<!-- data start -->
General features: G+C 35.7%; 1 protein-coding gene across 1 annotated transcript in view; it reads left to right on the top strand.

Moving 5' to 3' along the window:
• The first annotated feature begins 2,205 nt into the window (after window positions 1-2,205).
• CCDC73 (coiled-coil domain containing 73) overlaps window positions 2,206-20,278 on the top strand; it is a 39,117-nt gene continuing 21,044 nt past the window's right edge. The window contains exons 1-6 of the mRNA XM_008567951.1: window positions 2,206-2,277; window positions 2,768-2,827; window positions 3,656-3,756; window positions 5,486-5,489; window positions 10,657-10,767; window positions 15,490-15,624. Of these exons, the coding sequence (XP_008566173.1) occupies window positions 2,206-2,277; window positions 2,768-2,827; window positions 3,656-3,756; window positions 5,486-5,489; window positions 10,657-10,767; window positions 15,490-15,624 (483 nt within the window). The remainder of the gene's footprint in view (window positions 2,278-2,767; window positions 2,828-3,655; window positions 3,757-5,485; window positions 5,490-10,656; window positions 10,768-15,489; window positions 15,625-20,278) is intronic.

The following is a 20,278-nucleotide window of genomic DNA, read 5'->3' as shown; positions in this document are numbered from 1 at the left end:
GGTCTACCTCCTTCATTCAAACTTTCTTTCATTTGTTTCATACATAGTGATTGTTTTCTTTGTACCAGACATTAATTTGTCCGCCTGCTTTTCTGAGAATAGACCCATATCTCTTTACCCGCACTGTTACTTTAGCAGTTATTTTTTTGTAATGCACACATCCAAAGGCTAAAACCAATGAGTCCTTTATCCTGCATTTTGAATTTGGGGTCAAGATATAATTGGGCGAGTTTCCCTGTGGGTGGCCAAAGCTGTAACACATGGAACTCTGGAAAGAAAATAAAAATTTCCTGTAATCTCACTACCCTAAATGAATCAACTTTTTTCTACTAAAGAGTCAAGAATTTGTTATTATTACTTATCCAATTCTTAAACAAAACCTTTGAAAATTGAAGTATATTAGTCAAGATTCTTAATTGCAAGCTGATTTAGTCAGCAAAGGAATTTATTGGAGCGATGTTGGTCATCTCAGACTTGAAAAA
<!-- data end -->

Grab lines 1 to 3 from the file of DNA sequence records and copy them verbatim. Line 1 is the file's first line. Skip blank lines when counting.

General features: G+C 35.7%; 1 protein-coding gene across 1 annotated transcript in view; it reads left to right on the top strand.

Moving 5' to 3' along the window:
• The first annotated feature begins 2,205 nt into the window (after window positions 1-2,205).